But I suspect that specific concern may be implied in uncertainty around the bigger topics of foreign exchange and payments.  Those are perennial areas of considerable worry to US companies.  Often the resources to whom they naturally turn for advice, their accountant and commercial banker, are unfamiliar themselves.  That creates a real barrier to export success.

So in general I recommend that they find other resources/advisors/service providers for that expertise, and further that:

  1. They embrace hedging – it’s neither some whizz kid MBA complicated thing, nor some dastardly Enron approach.  It’s simply agreeing today to buy currency at some point in the future for a given price.  Companies can easily and inexpensively lock in today’s margin on a deal and let the FX market do as it will.  A good currency trading resource will be inexpensive, responsive and proactive with business recommendations.  And international customers will appreciate your flexibility to work in their currency.
  2. They secure foreign receivables insurance – not every deal can get done with cash in advance.  Banks push clients into L/Cs which can be appropriate, but are expensive, complicated, often have gaps…and ultimately are more in the bank’s interest than the clients’.  Insuring foreign receivables (details vary by policy) not only protects the seller against buyer default and other risks such as non-convertibility of currency, but it also allows companies to use a higher portion of receivables in the asset base upon which their borrowing capacity is calculated.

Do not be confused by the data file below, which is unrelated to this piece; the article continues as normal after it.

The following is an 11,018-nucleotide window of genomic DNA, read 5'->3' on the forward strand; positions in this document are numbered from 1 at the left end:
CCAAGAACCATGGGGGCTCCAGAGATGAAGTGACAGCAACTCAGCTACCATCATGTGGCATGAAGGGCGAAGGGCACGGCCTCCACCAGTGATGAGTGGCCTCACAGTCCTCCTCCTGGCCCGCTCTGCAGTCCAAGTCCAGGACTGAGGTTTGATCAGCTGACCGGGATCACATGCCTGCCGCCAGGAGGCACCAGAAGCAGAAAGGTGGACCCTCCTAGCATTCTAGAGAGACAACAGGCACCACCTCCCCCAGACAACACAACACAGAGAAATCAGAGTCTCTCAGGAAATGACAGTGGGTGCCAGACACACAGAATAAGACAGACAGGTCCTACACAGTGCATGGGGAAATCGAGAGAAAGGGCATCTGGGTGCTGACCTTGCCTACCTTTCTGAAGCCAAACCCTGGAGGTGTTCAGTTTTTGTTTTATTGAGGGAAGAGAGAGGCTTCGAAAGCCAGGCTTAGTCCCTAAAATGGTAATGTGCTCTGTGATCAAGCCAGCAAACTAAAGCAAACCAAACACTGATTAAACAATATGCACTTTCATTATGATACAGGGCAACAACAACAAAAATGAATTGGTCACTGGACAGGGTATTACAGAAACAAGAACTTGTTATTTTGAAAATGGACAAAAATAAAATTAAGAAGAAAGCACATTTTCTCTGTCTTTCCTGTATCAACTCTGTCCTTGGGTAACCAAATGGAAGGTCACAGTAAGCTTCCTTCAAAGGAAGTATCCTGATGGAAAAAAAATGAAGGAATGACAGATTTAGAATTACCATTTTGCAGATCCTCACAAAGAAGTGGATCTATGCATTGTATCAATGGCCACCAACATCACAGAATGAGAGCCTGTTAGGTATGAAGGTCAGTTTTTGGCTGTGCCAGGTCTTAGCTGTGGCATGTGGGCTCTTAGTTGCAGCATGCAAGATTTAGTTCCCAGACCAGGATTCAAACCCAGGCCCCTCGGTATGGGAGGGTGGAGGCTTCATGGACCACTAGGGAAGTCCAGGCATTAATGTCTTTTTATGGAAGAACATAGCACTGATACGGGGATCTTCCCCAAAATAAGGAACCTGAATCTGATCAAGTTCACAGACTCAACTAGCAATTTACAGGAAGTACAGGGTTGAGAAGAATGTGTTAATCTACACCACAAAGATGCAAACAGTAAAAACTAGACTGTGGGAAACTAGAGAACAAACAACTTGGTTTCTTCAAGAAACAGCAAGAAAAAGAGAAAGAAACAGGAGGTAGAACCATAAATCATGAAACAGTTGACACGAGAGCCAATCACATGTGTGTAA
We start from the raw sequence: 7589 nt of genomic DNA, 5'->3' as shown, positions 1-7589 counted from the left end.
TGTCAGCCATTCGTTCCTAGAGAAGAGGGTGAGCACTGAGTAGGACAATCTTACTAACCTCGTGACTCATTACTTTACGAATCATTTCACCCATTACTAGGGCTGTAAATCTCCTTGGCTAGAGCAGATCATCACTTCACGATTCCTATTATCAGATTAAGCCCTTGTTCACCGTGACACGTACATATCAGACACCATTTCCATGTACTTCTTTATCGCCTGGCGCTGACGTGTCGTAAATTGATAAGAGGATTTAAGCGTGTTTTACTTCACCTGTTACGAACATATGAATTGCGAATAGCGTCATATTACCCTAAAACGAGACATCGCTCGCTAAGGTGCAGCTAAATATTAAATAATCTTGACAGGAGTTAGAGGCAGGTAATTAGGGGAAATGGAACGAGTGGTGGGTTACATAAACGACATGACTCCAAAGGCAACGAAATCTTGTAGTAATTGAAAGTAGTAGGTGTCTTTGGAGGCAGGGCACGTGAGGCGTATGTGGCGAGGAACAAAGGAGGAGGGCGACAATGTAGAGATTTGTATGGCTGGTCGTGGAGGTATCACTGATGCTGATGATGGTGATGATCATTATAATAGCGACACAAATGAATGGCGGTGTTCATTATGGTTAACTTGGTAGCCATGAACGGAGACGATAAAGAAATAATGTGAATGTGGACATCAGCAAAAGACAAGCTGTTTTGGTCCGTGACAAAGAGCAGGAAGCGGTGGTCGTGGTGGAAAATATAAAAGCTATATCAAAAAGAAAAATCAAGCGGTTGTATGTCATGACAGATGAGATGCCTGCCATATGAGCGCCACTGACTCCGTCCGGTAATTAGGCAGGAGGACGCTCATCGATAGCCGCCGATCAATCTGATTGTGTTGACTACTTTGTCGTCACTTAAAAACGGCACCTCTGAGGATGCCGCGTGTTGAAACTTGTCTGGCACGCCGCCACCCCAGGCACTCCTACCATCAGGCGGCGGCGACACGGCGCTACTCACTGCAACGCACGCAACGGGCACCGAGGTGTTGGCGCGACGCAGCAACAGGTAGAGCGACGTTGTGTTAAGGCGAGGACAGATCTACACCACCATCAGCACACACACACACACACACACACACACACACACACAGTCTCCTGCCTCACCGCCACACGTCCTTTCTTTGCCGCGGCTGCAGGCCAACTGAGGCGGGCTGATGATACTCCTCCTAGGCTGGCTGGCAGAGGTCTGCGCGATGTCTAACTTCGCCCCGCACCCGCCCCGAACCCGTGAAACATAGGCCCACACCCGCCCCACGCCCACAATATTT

Q5: Any last advice you’d like to share with growing B2B companies currently expanding in international markets?

A5:  Four things.  The first is a small, simple one.  The way to grow exports is to look for profitable customers to add.  It needn’t be some huge, expensive, protracted project with an ephemeral payoff years down the road.  Make it easy for the right buyers to find you, work through the transactional details, and start making money globally.

The second is a bigger, more strategic topic.  A huge percentage of US SMBs are owned & managed by baby boomers.  They’ve grown accustomed to a sellers’ M&A market over the past few years.  But research shows that a majority plan a transition over the next five to ten years – and when they simultaneously move in that direction, suddenly the inertia will shift and it will be a buyers’ market.  That means that companies need to move proactively to achieve key strategic positioning steps which will help to competitively distinguish their company from many others in a crowded market.  That’s where global diversification is key.  Not only should their global sales  contribute  rising revenue and profits (key to valuation, particularly among competitors with stagnant or anemic earnings) but also the diversification itself will create value – perhaps even enough to position a company as a strategic acquisition target for acquirers seeking further global diversification themselves.

The third is practical.  Current US debt levels will almost certainly result in increased tax burdens on SMBs, particularly on pass-through entities commonly used by privately held SMBs.   That means that tax reduction strategies should be at least part of business planning – and exports could be hugely beneficial through the IC-DISC structure that’s been around for years and was recently made permanent.  It offers companies nearly 16% savings on profits from export sales.  That’s probably appealing just based on today’s rates – but almost certainly will be more so as rates are likely to rise.

Finally is the value of lessons learned.  1:2 babies born in the US today is Latino.  But there is no monolithic Latino culture – rather it’s a diverse group of cultures and languages from throughout Latin America and the Caribbean.  There’s no better way to learn how to successfully market and sell to those US consumers than to dive deeply into the markets from which they come.  And there are many other product, service and application lessons which can be learned in foreign markets which will spawn R&D and successful new product offerings for the domestic market.

About Ed Marsh